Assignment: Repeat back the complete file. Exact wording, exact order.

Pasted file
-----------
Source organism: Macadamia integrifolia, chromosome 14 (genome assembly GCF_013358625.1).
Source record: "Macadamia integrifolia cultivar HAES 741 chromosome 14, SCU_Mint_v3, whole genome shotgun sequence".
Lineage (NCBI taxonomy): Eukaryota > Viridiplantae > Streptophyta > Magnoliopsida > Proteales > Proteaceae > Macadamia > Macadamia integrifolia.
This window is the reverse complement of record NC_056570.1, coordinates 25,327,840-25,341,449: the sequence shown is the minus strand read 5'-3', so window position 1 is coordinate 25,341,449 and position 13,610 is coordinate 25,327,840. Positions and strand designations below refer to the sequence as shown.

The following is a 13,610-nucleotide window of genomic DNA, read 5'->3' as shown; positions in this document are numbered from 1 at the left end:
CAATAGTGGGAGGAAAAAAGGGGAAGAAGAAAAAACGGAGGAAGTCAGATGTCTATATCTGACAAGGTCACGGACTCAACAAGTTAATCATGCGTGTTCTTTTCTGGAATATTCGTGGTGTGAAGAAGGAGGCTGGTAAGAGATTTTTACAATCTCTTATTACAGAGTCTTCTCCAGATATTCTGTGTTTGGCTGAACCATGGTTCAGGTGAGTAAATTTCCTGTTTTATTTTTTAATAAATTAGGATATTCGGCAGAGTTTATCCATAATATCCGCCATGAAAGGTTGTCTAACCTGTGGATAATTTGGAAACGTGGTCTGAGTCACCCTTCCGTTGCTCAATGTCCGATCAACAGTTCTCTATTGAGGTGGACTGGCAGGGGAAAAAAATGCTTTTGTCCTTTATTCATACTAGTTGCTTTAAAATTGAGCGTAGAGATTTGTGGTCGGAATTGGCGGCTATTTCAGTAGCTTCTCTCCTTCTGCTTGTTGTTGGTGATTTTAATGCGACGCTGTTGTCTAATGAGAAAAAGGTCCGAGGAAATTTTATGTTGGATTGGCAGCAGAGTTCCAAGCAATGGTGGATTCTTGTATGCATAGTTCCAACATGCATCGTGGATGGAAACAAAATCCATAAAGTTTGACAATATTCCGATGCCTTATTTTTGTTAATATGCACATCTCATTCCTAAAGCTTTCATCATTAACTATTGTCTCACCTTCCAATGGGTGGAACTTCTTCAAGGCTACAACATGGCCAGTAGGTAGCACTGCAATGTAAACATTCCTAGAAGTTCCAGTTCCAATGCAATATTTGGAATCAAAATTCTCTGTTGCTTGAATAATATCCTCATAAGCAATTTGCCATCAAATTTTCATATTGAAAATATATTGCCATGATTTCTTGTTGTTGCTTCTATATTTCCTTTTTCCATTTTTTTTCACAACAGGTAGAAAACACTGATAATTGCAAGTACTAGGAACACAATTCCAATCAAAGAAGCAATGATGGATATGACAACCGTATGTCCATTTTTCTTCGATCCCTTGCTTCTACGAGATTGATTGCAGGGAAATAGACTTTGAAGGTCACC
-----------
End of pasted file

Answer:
Source organism: Macadamia integrifolia, chromosome 14 (genome assembly GCF_013358625.1).
Source record: "Macadamia integrifolia cultivar HAES 741 chromosome 14, SCU_Mint_v3, whole genome shotgun sequence".
Lineage (NCBI taxonomy): Eukaryota > Viridiplantae > Streptophyta > Magnoliopsida > Proteales > Proteaceae > Macadamia > Macadamia integrifolia.
This window is the reverse complement of record NC_056570.1, coordinates 25,327,840-25,341,449: the sequence shown is the minus strand read 5'-3', so window position 1 is coordinate 25,341,449 and position 13,610 is coordinate 25,327,840. Positions and strand designations below refer to the sequence as shown.

The following is a 13,610-nucleotide window of genomic DNA, read 5'->3' as shown; positions in this document are numbered from 1 at the left end:
CAATAGTGGGAGGAAAAAAGGGGAAGAAGAAAAAACGGAGGAAGTCAGATGTCTATATCTGACAAGGTCACGGACTCAACAAGTTAATCATGCGTGTTCTTTTCTGGAATATTCGTGGTGTGAAGAAGGAGGCTGGTAAGAGATTTTTACAATCTCTTATTACAGAGTCTTCTCCAGATATTCTGTGTTTGGCTGAACCATGGTTCAGGTGAGTAAATTTCCTGTTTTATTTTTTAATAAATTAGGATATTCGGCAGAGTTTATCCATAATATCCGCCATGAAAGGTTGTCTAACCTGTGGATAATTTGGAAACGTGGTCTGAGTCACCCTTCCGTTGCTCAATGTCCGATCAACAGTTCTCTATTGAGGTGGACTGGCAGGGGAAAAAAATGCTTTTGTCCTTTATTCATACTAGTTGCTTTAAAATTGAGCGTAGAGATTTGTGGTCGGAATTGGCGGCTATTTCAGTAGCTTCTCTCCTTCTGCTTGTTGTTGGTGATTTTAATGCGACGCTGTTGTCTAATGAGAAAAAGGTCCGAGGAAATTTTATGTTGGATTGGCAGCAGAGTTCCAAGCAATGGTGGATTCTTGTATGCATAGTTCCAACATGCATCGTGGATGGAAACAAAATCCATAAAGTTTGACAATATTCCGATGCCTTATTTTTGTTAATATGCACATCTCATTCCTAAAGCTTTCATCATTAACTATTGTCTCACCTTCCAATGGGTGGAACTTCTTCAAGGCTACAACATGGCCAGTAGGTAGCACTGCAATGTAAACATTCCTAGAAGTTCCAGTTCCAATGCAATATTTGGAATCAAAATTCTCTGTTGCTTGAATAATATCCTCATAAGCAATTTGCCATCAAATTTTCATATTGAAAATATATTGCCATGATTTCTTGTTGTTGCTTCTATATTTCCTTTTTCCATTTTTTTTCACAACAGGTAGAAAACACTGATAATTGCAAGTACTAGGAACACAATTCCAATCAAAGAAGCAATGATGGATATGACAACCGTATGTCCATTTTTCTTCGATCCCTTGCTTCTACGAGATTGATTGCAGGGAAATAGACTTTGAAGGTCACC